Secondly, we earned great respect and trust through our openness, something which has carried on and helped us to win more business to this day. 

As hard as it may seem, be transparent with your suppliers. You will reap both immediate and long-term dividends. 

The access to the other side was mastering the mental

Giving up was never an option. We created a plan and executed on it, day after day. 

The real battle was with myself, mentally and emotionally. 

One day in spring, I was confronted with a simple question that changed everything. 

What’s the worst thing that could happen?

I realized the worst-case scenario was that I would close the business down, sell my condo to pay off any debts and get a job through my now-expansive network. And I would talk about the experience so that others didn’t make the same mistakes.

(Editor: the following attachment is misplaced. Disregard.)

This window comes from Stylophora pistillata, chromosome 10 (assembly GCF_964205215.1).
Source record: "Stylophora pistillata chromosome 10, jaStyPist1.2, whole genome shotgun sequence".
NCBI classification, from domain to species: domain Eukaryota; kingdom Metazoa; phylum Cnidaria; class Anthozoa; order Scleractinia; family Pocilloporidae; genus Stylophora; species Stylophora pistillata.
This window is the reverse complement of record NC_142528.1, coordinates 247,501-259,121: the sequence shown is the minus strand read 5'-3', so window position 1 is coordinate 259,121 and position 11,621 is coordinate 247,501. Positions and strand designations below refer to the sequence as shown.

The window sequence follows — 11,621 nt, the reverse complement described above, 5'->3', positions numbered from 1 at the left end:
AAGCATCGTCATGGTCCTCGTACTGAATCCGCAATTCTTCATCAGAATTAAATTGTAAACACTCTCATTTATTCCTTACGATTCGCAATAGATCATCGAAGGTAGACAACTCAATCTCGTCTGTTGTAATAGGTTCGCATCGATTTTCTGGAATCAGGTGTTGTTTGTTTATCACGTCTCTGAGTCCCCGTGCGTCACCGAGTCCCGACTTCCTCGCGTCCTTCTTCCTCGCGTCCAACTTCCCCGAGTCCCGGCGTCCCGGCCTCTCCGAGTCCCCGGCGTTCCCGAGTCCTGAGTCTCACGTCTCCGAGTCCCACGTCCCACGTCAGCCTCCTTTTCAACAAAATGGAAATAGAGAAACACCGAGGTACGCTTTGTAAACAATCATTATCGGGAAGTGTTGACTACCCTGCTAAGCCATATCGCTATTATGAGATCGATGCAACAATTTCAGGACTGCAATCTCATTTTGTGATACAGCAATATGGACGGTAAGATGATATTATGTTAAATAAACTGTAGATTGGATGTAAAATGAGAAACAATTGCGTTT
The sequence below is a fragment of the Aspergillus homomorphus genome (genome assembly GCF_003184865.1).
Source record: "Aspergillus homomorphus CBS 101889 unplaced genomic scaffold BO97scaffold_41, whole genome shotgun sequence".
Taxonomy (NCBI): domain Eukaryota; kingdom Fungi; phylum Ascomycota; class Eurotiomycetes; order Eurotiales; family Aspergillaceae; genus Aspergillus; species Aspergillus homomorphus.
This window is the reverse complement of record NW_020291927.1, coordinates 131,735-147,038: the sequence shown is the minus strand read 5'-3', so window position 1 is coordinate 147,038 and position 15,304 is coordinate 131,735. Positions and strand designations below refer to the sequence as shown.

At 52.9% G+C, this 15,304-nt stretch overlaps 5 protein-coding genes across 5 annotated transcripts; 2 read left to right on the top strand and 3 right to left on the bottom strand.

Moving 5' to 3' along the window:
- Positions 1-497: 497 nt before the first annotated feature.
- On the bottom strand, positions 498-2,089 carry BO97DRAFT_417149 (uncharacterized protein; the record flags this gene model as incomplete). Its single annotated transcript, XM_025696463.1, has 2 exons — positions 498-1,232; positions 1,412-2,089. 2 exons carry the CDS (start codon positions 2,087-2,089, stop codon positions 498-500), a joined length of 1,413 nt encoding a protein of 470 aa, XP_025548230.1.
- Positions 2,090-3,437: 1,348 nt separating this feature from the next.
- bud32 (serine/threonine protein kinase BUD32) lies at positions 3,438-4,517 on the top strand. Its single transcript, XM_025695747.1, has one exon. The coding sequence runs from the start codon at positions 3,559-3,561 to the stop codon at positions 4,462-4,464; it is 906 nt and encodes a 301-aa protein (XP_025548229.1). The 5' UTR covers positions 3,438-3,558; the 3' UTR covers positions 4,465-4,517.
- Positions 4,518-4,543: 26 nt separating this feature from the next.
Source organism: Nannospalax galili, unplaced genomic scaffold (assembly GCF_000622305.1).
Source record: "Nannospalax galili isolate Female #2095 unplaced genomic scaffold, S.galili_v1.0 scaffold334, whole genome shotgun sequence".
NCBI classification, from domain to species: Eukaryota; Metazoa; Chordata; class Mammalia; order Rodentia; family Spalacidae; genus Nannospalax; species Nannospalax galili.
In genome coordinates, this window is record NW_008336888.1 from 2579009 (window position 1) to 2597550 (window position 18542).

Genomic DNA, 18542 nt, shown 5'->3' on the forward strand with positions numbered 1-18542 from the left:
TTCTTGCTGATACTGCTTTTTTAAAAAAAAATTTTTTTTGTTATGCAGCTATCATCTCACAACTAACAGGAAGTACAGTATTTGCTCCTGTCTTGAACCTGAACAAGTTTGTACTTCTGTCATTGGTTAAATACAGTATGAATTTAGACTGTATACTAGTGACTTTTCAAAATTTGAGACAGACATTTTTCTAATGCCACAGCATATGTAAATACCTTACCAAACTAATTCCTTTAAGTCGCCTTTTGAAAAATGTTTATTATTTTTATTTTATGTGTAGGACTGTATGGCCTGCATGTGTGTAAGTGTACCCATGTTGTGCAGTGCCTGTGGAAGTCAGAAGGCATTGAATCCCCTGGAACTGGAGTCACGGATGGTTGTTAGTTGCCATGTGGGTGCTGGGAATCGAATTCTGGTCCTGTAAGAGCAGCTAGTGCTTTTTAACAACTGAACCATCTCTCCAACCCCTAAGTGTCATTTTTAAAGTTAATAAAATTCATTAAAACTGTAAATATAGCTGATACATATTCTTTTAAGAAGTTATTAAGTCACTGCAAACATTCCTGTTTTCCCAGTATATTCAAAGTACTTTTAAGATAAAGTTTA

If that’s the worst-case scenario, I thought, it’s totally bearable. That gave me newfound freedom. Not long after that, results followed. 

We won a large contract and then another. By the end of that same year, we had record sales and our profit more than covered the losses.

It’s true that adversity makes us stronger. In hindsight, I’m thankful for this experience because it pushed me to grow beyond what I thought possible. I am a far better entrepreneur for it. 

Stephanie McLarty is an award-winning entrepreneur and champion of sustainable business. She is Founder & CEO of REfficient, which provides a reuse and recycling marketplace and services in the Telecom sector. REfficient has been a Certified B Corp since 2012, and was named six times to the “Best for the World” list for the company’s positive environmental impact. Stephanie is also Founder and Mentor behind Wealth of Family, which helps moms build thriving businesses that make a positive impact in the world.